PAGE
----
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Lisbon is one of the world’s oldest capital cities, built on seven hills and on the banks of River Tagus. The climate, history, architecture, food and wine have allured millions of visitors and made it one of the top 10 visited cities in Southern Europe. I was intrigued to visit, and totally charmed by the city that ended up exceeding my high expectations!
eBike tour over the hills of Alfama
Bicycling around Lisbon? Yes, sounded like a fantastic idea to see the city! But with an electronic bike? Hmm, I have to admit I wasn’t convinced it would be sporty enough. But on the other hand, I had thought about giving it a try for some time already and now was a perfect opportunity as Lisbon is known for its numerous hills! I found the tour with Boost via Tripadvisor and it sounded like a lot of fun. I booked it on my mobile on the same morning – very pleased with how well everything worked! I needed to get to the office 15 minutes before for check-in and soon our guides were calling the group together. In addition to great views and insights to the city, the tour was also good exercise, fun and informative – learned a lot of interesting facts about the city’s past. It was a hot day with over +30 degrees Celsius and I could feel the morning run in my legs, so I was a bit worried how it would work out. Luckily soon I noticed that it was pleasant to ride the bike as it was easy to turn on or off the electricity and switch gears just as on a normal bicycle. The chopper vintage style eBike actually looked stylish too!
Tagus River Waterfront Promenade
The southern part of the waterfront promenade stretches over 10 kilometers (I ran from my apartment close to Apollonia Station to Belem Tower) and provides a great flat path for walking, jogging and bicycling. There’s a few areas of cafés and restaurants with lovely terraces as well as some of Lisbon’s key sights: Cais do Sodre, MAAT, 25 de Abril Bridge (that has a bit similar looks as the Golden Gate Bridge), Padrao dos Descobrimentos, and Torre de Belém. Time flies when running on this route and (although first I thought of taking the train back) found it still interesting on the way back as well.
Cais do Sodre
The atmosphere of Cais do Sodre is trendy and energetic with people flocking to the numerous restaurants and bars. There’s a nice spot with reclining benches to sit down and relax, possibly listening to a street artist perform while gazing at the river.
Museum of Art, Architecture and Technology (MAAT)
MAAT portrays striking modern architecture and with its white tiles and curvy form. The building’s roof invites to walk up to slope to the terrace with amazing views to the river and city.
Padrao dos Descobrimentos
Padrao dos Descobrimentos is monument for the Portuguese explorers in the 15th and 16th centuries. Portugal was the first European country that sent explorers to search for the sea route to Asia. Vasco da Gama, Magellan and Columbus – just some of the names from history books of extraordinary explorers of the seas. It’s fascinating to think that over 500 years ago here the ships departed to trade and explore the world.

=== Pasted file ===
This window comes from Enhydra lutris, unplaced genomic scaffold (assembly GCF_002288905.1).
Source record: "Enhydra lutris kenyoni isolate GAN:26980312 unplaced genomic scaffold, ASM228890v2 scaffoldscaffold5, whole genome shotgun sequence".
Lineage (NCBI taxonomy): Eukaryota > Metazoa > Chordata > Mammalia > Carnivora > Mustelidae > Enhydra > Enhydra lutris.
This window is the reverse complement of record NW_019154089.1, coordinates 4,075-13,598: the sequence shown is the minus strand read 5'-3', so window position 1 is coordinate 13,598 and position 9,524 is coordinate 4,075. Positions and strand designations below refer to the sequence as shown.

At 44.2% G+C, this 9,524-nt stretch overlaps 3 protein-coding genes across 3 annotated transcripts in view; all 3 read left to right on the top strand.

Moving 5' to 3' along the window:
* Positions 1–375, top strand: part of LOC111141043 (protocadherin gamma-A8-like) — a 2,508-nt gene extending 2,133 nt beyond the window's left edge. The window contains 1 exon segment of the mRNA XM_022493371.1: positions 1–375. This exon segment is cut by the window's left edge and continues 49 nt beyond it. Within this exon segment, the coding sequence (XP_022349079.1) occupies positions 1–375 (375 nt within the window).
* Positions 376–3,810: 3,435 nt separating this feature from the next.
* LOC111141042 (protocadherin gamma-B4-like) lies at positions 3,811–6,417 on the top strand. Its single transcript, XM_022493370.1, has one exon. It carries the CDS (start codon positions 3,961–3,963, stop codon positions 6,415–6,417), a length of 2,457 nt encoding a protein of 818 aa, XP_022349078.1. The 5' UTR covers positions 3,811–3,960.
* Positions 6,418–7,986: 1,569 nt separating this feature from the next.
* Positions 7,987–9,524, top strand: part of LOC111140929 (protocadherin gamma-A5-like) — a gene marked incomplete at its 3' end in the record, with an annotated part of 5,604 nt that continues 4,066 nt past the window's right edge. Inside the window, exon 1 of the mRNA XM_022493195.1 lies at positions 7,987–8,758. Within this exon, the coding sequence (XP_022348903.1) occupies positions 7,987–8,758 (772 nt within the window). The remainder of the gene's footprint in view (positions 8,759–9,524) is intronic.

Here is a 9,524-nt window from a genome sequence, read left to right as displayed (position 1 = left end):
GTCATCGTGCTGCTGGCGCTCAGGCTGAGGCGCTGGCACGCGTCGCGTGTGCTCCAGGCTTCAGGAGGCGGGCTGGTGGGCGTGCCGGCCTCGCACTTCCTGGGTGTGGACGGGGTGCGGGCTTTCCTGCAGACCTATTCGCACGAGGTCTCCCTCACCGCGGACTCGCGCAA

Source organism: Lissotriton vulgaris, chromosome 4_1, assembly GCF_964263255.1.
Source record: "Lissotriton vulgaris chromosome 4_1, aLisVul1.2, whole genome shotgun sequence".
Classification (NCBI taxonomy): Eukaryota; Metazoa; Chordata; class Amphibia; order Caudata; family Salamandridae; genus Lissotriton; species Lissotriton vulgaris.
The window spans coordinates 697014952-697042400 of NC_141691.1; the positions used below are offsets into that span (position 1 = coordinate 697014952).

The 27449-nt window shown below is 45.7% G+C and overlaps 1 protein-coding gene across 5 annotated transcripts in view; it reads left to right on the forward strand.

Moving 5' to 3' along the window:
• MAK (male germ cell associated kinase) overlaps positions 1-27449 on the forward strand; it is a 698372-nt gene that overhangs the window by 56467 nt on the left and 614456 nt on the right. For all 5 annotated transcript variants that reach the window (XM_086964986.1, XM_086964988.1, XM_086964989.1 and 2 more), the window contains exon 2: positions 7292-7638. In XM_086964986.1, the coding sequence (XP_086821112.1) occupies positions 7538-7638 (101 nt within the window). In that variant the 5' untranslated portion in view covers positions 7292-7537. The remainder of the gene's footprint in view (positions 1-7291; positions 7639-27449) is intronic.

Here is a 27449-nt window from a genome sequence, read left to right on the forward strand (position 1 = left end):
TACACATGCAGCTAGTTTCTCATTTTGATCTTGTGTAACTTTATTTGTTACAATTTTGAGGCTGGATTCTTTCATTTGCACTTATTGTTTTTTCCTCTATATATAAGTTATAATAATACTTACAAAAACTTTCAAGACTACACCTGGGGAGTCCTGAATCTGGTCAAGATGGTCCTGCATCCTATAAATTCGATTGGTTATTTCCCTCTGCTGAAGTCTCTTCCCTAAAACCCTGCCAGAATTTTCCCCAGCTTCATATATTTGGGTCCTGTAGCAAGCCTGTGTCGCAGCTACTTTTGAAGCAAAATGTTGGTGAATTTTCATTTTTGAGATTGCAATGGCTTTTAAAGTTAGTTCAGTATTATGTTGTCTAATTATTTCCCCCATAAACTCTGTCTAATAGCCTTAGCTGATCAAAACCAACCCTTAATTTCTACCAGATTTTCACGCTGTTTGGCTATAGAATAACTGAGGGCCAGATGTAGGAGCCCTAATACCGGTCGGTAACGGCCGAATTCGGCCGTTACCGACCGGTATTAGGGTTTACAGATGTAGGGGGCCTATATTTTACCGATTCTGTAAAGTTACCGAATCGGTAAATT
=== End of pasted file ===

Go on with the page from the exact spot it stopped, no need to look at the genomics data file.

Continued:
Torre de Belém
The Belem tower was originally built to protect the city. It’s quite rare to have such a military construction also look magnificent but Belem tower indeed is especially beautiful and impressive. Unfortunately, the lines are long so it’s not a place for a quick pop-in. However, it’s beautiful to see from the outside and worth the visit even if you don’t feel like queuing for the entrance.
Miradouro Nossa Senhora do Monte Belvedere
There’s a number of viewpoints on the Lisbon hills and the views are spectacular over the city and São Jorge Castle at Miradouro Nossa Senhora do Monte Belvedere. There’s a small chapel that can be visited for a quiet moment. The best part was the Maria Limao stand serving fresh homemade lemonade that tasted heavenly after the cycling in the afternoon heat.
Elevador de Santa Justa
The Elevador de Santa Justa is a unique lift designed in the 19th century by Gustav Eiffel’s student – it’s easy to see the resemblance to the Eiffel tower in Paris. The lift was built to allow people to move from the Baixa district up the Carmo Hill but today the stylish lift and the viewing platform at the top make it a popular tourist attraction and you can expect long queues if you plan to visit. However, it’s impressive with the lightning just walking by it in the evening.
Parque das Nações
Parque das Nações is the modern part of the city that was originally built for the Expo 1998 and is quite a contrast to the historic city center. There’s green parks and a riverside promenade for walking and jogging. The views to Vasco da Gama bridge – the 2nd longest bridge in Europe with a total length of over 12 kilometers (7,6 miles) – and Vasco da Gama Tower over the river are impressive.
There’s also a telecabine or cable car lift from the Vasco da Gama Tower to the Ocenarium over the river but it’s a good idea to check the schedules in advance – we weren’t lucky to be in time to give it a go.